HubPages Google AnalyticsThis is used to provide data on traffic to our website, all personally identifyable data is anonymized. (Privacy Policy)
    HubPages Traffic PixelThis is used to collect data on traffic to articles and other pages on our site. Unless you are signed in to a HubPages account, all personally identifiable information is anonymized.
    Amazon Web ServicesThis is a cloud services platform that we used to host our service. (Privacy Policy)
    CloudflareThis is a cloud CDN service that we use to efficiently deliver files required for our service to operate such as javascript, cascading style sheets, images, and videos. (Privacy Policy)
    Google Hosted LibrariesJavascript software libraries such as jQuery are loaded at endpoints on the googleapis.com or gstatic.com domains, for performance and efficiency reasons. (Privacy Policy)
    Features
    Google Custom SearchThis is feature allows you to search the site. (Privacy Policy)
    Google MapsSome articles have Google Maps embedded in them. (Privacy Policy)
    Google ChartsThis is used to display charts and graphs on articles and the author center. (Privacy Policy)
    Google AdSense Host APIThis service allows you to sign up for or associate a Google AdSense account with HubPages, so that you can earn money from ads on your articles. No data is shared unless you engage with this feature. (Privacy Policy)
    Google YouTubeSome articles have YouTube videos embedded in them. (Privacy Policy)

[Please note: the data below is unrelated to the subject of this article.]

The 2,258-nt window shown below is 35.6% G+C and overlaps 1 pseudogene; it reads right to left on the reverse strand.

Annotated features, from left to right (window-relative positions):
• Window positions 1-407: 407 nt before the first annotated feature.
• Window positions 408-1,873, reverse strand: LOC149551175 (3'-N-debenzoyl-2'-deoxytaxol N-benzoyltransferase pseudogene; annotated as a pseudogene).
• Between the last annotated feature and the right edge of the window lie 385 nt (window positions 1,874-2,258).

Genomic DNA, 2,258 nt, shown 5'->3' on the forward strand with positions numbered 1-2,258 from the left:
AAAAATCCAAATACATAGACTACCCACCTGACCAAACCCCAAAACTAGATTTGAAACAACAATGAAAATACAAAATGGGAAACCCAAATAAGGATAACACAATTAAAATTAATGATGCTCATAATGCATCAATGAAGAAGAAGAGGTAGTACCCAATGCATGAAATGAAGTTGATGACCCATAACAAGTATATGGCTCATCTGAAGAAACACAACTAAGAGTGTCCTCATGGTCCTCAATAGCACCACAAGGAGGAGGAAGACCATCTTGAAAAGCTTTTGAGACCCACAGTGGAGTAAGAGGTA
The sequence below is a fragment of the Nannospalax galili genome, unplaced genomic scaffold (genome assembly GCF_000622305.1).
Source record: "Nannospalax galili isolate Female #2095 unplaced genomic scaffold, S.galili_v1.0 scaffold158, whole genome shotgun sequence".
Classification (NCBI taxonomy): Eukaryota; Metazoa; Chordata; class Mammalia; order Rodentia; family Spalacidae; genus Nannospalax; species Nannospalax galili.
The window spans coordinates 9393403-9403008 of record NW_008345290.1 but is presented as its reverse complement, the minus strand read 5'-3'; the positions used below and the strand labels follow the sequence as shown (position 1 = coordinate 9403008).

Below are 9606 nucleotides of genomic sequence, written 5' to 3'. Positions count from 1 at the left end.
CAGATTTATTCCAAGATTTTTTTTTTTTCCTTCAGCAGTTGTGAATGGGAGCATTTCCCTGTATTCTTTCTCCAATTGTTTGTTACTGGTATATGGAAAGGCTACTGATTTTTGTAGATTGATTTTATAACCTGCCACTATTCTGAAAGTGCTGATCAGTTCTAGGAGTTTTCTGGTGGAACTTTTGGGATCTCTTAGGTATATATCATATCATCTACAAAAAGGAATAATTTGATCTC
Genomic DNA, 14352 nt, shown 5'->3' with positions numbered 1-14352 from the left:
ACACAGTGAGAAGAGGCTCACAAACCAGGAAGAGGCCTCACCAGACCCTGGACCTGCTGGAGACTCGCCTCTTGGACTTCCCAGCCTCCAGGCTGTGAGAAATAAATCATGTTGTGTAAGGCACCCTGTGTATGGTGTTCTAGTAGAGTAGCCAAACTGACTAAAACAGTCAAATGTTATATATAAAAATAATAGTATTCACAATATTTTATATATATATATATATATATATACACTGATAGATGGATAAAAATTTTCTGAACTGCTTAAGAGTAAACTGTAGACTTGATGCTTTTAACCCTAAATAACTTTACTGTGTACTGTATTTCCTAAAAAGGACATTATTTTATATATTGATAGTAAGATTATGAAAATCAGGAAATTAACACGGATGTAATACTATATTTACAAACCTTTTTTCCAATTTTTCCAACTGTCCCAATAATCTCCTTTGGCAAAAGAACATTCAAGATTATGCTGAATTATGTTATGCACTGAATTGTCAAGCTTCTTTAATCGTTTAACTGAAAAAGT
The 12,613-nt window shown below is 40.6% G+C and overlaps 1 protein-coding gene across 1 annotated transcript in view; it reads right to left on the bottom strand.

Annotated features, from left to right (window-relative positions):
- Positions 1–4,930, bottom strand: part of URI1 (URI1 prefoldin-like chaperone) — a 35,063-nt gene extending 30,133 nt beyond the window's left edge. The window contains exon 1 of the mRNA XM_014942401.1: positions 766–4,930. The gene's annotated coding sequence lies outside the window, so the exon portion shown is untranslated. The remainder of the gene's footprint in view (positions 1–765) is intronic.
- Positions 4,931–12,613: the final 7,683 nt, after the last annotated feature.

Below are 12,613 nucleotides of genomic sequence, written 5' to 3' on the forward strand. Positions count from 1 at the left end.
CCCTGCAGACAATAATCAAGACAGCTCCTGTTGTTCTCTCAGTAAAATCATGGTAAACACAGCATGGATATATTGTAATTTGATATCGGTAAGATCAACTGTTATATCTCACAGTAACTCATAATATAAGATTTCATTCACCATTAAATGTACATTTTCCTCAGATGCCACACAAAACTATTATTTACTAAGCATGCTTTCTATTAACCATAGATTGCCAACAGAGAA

VimeoSome articles have Vimeo videos embedded in them. (Privacy Policy)
    PaypalThis is used for a registered author who enrolls in the HubPages Earnings program and requests to be paid via PayPal. No data is shared with Paypal unless you engage with this feature. (Privacy Policy)
    Facebook LoginYou can use this to streamline signing up for, or signing in to your Hubpages account. No data is shared with Facebook unless you engage with this feature. (Privacy Policy)
    MavenThis supports the Maven widget and search functionality. (Privacy Policy)
    Marketing
    Google AdSenseThis is an ad network. (Privacy Policy)
    Google DoubleClickGoogle provides ad serving technology and runs an ad network. (Privacy Policy)
    Index ExchangeThis is an ad network. (Privacy Policy)
    SovrnThis is an ad network. (Privacy Policy)
    Facebook AdsThis is an ad network. (Privacy Policy)
    Amazon Unified Ad MarketplaceThis is an ad network. (Privacy Policy)
    AppNexusThis is an ad network. (Privacy Policy)
    OpenxThis is an ad network. (Privacy Policy)
    Rubicon ProjectThis is an ad network. (Privacy Policy)
    TripleLiftThis is an ad network. (Privacy Policy)
    Say MediaWe partner with Say Media to deliver ad campaigns on our sites. (Privacy Policy)
    Remarketing PixelsWe may use remarketing pixels from advertising networks such as Google AdWords, Bing Ads, and Facebook in order to advertise the HubPages Service to people that have visited our sites.
    Conversion Tracking PixelsWe may use conversion tracking pixels from advertising networks such as Google AdWords, Bing Ads, and Facebook in order to identify when an advertisement has successfully resulted in the desired action, such as signing up for the HubPages Service or publishing an article on the HubPages Service.
    Statistics
    Author Google AnalyticsThis is used to provide traffic data and reports to the authors of articles on the HubPages Service. (Privacy Policy)
    ComscoreComScore is a media measurement and analytics company providing marketing data and analytics to enterprises, media and advertising agencies, and publishers. Non-consent will result in ComScore only processing obfuscated personal data. (Privacy Policy)
    Amazon Tracking PixelSome articles display amazon products as part of the Amazon Affiliate program, this pixel provides traffic statistics for those products (Privacy Policy)